Can You Smoke Kava?

Posted by on Apr 11, 2012 in Kava Information | 5 comments

Some herbal smoke shops out there are beginning to offer kava root in their calming smoking blends in a new trend which led us to try and answer the question, “Can you smoke kava?” In the South Pacific where the kava root was first harvested for its relaxing effects, kava is either prepared as an oral beverage or, less commonly, the whole root may be chewed for a calming effect. We’ve never heard of kava being smoked in the South Pacific, and it seems that even in the herbal smoke community, you won’t see kava on the ingredients list of most smoking blends.

This is partly because the effects of smoking kava kava are inconclusive, with many experimenters reporting that smoking kava root had no effect on them whatsoever. While kava has at least 18 different types of kavalactones which play a role in the brew’s relaxing and euphoric effects, many of these break down at temperatures above 140 degrees Fahrenheit. So if you heat kava root above this threshold in a cigarette or pipe, you run the risk of destroying the root’s psychoactive compounds. A cold infusion in water or milk is the traditional way kava is prepared in the South Pacific; many kavasseurs in the West still prefer the classic brew, although you can also enjoy kava in capsules or as a tea. Kava capsules tend to have a smaller amount of kavalactone (60 to 150 milligrams compared to about 250 milligrams in the average liquid serving), and are mostly popular as a sleep aid. Recipes for kava tea generally use the powdered root, and recommend you heat it no more than 140 degrees F to preserve the greatest amount of kavalactones. Thus, the chemistry of kava’s active compounds seems to suggest that while you certainly can smoke kava, don’t expect it to have any of the same psychoactive effects as the brew.

That said, you can try smoking kava on the off-chance that it produces an effect for you: some experimenters have attested that smoking powdered kava root or root extract does produce a verifiable psychoactive effect. Those users who have had success with smoking kava describe its effects as similar to what you would experience from drinking a kava brew: the main sensations are a feeling of relaxation, mild euphoria, and numbing of the tissues in the mouth immediately after inhaling kava smoke. Some people also attest that when smoked, kava produces more cerebral feelings of euphoria and increased mental focus, with a lighter body load and milder sedation compared to the oral brew. More rarely, kava smokers have reported experiencing increased body load, giddiness, and mild visual alterations including the intensification of color, especially when they smoked kava in combination with other euphoric and calming herbs.

There really is little concrete (non-anecdotal) evidence that indicates whether you can smoke kava for an effect or not. Because the kava root contains so many different kavalactones, it is possible that not all of them are broken down at temperatures above 140 degrees F, though most kava users still prefer the oral brew for its much more reliable effects. It has been suggested by some kava experimenters that it may be possible to volatilize kava’s active compounds using a vaporizer set on the lowest temperature instead of combusting the root material. Based on its chemistry, we can tentatively say that using a vaporizer may be one more effective way that you can smoke kava.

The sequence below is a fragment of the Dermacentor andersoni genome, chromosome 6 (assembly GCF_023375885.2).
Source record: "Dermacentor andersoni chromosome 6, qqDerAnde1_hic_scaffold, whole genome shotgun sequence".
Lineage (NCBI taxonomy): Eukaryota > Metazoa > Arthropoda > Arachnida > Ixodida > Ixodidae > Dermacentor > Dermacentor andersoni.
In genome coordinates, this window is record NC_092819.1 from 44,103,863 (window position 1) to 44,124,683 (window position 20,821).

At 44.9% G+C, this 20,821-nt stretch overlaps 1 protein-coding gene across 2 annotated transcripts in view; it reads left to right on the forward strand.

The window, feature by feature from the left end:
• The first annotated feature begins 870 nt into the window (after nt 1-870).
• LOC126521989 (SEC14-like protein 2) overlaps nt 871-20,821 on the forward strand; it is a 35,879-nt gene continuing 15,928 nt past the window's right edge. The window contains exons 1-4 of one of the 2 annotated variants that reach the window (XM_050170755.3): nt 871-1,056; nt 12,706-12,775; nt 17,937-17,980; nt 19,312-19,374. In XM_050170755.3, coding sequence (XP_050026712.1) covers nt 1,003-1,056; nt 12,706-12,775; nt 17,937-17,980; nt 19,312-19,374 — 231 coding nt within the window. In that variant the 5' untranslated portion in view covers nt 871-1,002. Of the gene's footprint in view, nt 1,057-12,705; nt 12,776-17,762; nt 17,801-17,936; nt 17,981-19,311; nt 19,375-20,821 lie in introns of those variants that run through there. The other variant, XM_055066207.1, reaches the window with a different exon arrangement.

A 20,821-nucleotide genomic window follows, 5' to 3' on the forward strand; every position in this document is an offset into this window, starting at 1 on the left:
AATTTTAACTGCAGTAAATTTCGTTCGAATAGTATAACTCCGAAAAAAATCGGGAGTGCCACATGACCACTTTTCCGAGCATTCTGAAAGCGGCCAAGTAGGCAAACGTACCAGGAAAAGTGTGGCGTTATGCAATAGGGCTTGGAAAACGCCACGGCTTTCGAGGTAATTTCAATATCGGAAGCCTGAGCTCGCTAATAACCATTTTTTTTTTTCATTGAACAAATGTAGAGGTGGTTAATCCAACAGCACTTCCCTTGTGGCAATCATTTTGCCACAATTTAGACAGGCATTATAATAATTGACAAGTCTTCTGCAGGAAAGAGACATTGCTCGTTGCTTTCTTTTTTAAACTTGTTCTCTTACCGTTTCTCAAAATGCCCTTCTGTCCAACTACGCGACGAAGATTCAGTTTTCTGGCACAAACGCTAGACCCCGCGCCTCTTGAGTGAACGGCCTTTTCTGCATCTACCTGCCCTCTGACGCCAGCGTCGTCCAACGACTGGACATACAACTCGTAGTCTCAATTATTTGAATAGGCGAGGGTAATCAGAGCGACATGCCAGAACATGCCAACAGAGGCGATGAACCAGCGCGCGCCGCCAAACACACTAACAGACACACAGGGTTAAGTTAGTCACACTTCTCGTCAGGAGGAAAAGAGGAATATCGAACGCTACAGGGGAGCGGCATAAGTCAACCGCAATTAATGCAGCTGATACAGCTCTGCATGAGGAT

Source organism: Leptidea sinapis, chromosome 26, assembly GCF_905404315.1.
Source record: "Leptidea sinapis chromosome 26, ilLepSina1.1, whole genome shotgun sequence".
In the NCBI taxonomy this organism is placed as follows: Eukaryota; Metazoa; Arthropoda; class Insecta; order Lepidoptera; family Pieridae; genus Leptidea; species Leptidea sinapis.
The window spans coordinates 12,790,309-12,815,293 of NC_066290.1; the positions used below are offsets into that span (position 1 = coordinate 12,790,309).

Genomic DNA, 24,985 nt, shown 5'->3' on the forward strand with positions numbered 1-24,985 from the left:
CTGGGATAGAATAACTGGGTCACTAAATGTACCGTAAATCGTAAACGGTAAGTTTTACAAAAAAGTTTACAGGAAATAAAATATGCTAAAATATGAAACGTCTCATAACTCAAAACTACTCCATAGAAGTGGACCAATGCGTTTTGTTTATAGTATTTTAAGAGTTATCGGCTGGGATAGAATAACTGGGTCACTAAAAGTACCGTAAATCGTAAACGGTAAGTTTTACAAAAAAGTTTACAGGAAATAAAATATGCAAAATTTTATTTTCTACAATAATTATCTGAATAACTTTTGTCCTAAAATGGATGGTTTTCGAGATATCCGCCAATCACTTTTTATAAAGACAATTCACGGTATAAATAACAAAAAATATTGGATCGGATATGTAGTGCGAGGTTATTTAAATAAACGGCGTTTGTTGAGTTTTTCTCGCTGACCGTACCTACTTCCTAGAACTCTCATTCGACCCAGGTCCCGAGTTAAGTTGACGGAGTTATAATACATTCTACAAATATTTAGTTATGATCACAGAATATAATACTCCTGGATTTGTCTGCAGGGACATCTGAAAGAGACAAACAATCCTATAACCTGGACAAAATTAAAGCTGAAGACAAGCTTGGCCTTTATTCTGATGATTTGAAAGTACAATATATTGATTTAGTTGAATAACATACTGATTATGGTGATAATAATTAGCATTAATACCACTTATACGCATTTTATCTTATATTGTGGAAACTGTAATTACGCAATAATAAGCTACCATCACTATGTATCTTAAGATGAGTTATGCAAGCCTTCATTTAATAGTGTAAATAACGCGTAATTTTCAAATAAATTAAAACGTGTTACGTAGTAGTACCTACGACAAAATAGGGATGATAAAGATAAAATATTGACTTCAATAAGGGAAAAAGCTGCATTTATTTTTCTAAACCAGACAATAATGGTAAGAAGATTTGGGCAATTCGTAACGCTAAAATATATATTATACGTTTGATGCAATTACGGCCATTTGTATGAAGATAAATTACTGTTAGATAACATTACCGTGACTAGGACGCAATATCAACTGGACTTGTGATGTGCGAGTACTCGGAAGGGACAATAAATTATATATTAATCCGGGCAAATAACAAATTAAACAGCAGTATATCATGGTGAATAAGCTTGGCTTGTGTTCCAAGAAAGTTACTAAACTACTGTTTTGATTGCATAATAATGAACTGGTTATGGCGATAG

If you do decide to try smoking kava, make sure to use only the dried root, or an extract or powder derived from the root— never the plant’s toxic stems or leaves. Smoke only a small amount of kava until you know how it affects you (if at all). If you do experience any effects from smoked kava, make sure to treat it the same way you would a brew, and refrain from driving or operating machinery after smoking kava. The concept of smoking kava is relatively new: unlike the traditional kava brew, whose gentle effect on the body has been well-established, the possible health risks and long term effects of smoking kava are still unknown. All things considered, we recommend that you approach the idea of smoking kava for an effect with a grain of salt and an experimental mindset that can accommodate disappointment.

5 Comments

  1. I’ve smoked it a few times. It has a very harsh smoke but the effects are there. After a few thick hits I feel mild sedation, a relaxed body, mild euphoria, pain relief, and mild visual effects, usually a colored rim around objects.

  2. Very interesting. Thank you for sharing your experience!

  3. Not ruling out a placebo effect which is a real possibility, but smoking kava (added to a cigarette) gives me similar effects to the first commenter. Mild but present effects similar to a usual kava high. The smoke does indeed taste quite awful

  4. Well I smoked like 4 blunts of kava in about 1 hour and was high as the clouds with increased mental activity and dizziness, but I felt mentally confused for days after, I would recommend mixing kava in with your herbal smokes just for added effect, but if you smoke other straight it turns into a very well compacted solid that just smolders compared to burning, I am concerned for health purposes, if you have any feedback on health concerns get back to me

  5. Dear Swim,
    The main health concern with smoking kava is that this is not a traditional way of consuming the root, so no one knows what long-term effects inhaling kava smoke may have. We like to err on the side of traditional kava practice: consumed orally, kava root has been used safely for hundreds of years. We would suggest it’s probably safer to stick to a time-tested oral kava brew made from only the root.

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